2014 has been full of bombastic anthems by hip-hop newcomers, from Rae Sremmurd’s “No Flex Zone” to Bobby Shmurda’s “Hot Nigga” and most recently, Dej Loaf’s “Try Me.” O.T. Genasis now enters the ring with “CoCo,” an over-the-top paean to dealing cocaine and rhyming words that end with a long “o.”
Three years back, the Long Beach rapper caught the ear of 50 Cent with a track called “Jackie Chan,” and G-Unit Records released his 2012 Black Belt mixtape. After being let go by the label, O.T.’s next break came when Busta Rhymes caught one of his performances at the Playhouse Night Club. “I was so turned up by what he displayed, not just as an MC but as a showman,” Busta recalls. “He was jumping on the speakers. He damn near was swinging from the chandeliers in the bitch.”
The elder rapper has become both mentor and boss for O.T., and in late November the pair sat down with Rolling Stone to discuss “CoCo,” coco and what comes next. O.T., it seems, is markedly humble and subdued. Busta, on the other hand, can hardly contain his excitement.
O.T., take us back to when you recorded “Coco.”
O.T. Genasis: I recorded this track about a month ago at Atlantic [Records] studios in Cali. I came up with [the concept] at another studio, one of my boys’ studio. I just knew I had to do it on another mic and make it sound right. Usually, if I hear songs, I record it on a Voice Memo first. I have to perfect it. I’m a big fan of delivery and I want to make sure you’re saying it right. I’m like, “This has to be perfect when I do this.”
The track itself is very energetic. What was the creative headspace you were in while recording?
O.T.: I was super amped up. It was probably 3 o’clock in the afternoon. I had the music all the way up yelling, “I’m in love with the coco!” I was just being young and hungry. Not just for music but in survival mode. When certain things aren’t going right in your lifestyle, like, certain bills are still in effect. I didn’t have a big record before this.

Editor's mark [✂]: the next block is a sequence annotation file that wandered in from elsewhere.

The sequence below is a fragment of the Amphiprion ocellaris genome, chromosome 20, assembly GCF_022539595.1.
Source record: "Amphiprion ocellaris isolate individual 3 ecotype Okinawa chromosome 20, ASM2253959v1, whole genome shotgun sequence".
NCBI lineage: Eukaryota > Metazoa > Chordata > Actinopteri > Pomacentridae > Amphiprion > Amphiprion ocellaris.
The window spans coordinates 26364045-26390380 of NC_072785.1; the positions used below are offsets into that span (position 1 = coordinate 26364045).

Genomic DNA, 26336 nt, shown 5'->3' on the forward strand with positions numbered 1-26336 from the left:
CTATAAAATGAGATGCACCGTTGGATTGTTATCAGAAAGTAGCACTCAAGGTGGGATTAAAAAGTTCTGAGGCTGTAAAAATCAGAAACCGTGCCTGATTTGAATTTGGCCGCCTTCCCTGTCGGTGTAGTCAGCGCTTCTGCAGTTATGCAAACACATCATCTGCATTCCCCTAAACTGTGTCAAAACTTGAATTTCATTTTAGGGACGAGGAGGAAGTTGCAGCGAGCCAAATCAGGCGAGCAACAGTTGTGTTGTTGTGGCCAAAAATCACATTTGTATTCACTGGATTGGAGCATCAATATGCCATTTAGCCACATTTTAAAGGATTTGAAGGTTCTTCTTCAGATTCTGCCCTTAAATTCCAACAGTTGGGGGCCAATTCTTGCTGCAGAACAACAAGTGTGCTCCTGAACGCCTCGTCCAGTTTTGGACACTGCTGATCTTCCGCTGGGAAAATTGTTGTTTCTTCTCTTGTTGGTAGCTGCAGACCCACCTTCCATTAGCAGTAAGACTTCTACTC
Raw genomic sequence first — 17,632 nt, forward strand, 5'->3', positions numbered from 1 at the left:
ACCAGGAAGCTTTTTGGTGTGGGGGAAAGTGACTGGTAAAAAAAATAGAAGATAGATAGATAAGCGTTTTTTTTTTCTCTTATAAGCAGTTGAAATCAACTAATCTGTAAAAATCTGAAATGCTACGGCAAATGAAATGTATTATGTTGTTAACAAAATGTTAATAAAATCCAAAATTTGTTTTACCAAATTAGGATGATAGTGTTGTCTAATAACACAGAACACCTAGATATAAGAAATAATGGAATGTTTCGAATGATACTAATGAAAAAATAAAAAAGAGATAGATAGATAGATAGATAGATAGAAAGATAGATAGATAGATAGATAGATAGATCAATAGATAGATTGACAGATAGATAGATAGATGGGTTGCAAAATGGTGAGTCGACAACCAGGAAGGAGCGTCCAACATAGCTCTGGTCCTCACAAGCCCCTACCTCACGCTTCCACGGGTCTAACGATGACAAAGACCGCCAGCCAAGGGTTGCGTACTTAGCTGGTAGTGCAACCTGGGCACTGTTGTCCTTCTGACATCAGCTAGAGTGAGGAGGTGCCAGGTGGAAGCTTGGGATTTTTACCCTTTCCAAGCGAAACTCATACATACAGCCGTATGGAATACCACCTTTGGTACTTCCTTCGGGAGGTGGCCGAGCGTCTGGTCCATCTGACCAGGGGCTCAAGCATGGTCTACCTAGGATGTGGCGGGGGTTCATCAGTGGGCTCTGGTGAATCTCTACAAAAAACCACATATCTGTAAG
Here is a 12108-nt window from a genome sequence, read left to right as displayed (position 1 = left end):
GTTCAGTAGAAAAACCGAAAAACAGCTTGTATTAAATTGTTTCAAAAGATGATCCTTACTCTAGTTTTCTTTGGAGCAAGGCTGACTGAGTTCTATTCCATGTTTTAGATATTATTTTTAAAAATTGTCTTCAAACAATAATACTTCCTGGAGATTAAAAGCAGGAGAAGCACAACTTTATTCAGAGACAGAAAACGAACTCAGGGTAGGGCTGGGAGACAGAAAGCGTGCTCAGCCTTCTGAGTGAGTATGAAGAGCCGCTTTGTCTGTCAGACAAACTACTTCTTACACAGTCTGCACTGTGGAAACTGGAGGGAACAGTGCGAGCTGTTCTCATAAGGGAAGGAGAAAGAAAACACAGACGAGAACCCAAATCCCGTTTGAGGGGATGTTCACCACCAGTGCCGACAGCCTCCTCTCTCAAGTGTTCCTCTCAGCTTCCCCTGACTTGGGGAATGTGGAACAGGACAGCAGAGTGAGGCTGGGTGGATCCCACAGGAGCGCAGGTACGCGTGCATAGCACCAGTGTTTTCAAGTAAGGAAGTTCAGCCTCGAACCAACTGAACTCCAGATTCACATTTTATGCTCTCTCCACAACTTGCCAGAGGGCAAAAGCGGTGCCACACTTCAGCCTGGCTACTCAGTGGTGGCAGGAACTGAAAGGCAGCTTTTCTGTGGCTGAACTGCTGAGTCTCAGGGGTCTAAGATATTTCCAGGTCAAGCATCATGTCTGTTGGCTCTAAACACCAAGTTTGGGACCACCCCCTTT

So the urgency in “CoCo” comes from real stress in your life, presumably tied to your previous life dealing drugs?
O.T.: Definitely. I made a promise that I wouldn’t have to do shit like that no more. At the end of the day, I have a son. He’s in preschool and you know, nah. I can’t do that.
When did you finally give up that part of your life, so to speak?
O.T.: You know what? I couldn’t really tell you the date. You don’t just put an end to it.
It’s not ongoing, is it?
O.T.: [Laughs] No. No, I’m good.
A lot of rappers glamorize cocaine dealing, regardless of whether they’ve done it or not. As someone who has lived the realities, does that bother you?
O.T.: Basically, I did it for myself. I didn’t make the song for other people. That’s how I felt at the time. The reaction that I’m getting from it, it just clarifies that there’s a lot of shit going on, whether that’s people using it or people selling it. No, I’m not glorifying it. That’s not what I’m doing at all. I just want to be a spokesperson for the people.
Busta, what attracted you to O.T. when you saw him in Los Angeles?
Busta Rhymes: He was carrying on so crazy that he was forced to do “Touchdown” four times. They wanted the song so damn bad, he was forced to do it four times. I ain’t seen that in years from no new artist. I was so excited that I damn near was grabbing him like, “Where you going?” I just really wanted to help him understand the urgency of what I was feeling, of wanting to explore the possibilities of us working together. I just wanted to help him grow. Even if it was just some mentor shit or doing a feature on a couple of records or just being that person he could call and consult with. Of course, most desirably, be on the same team with him and being in business as partners. I seen in him shit I could learn too.
What have you learned?
Busta: A lot of times, you as the executive or you as the person with the bigger experience, you don’t know how to get out of the way. For the first time, I really got a clear understanding of how to get out of the way. From the stage show to how to make his record to how to do his interview, he knew how to do that already at an exceptional level.
When I get around them [O.T. and label mate J-Doe], they force me to start touching and experimenting other shit. They can’t be the only ones sounding current now. I gotta sound current and still timeless. You have to make sure that you can shift and change without compromising what the people have known and grown to love you for. I’m having fun. It’s bringing the whole, enthusiastic “go and face the challenge” vibe and energy every day.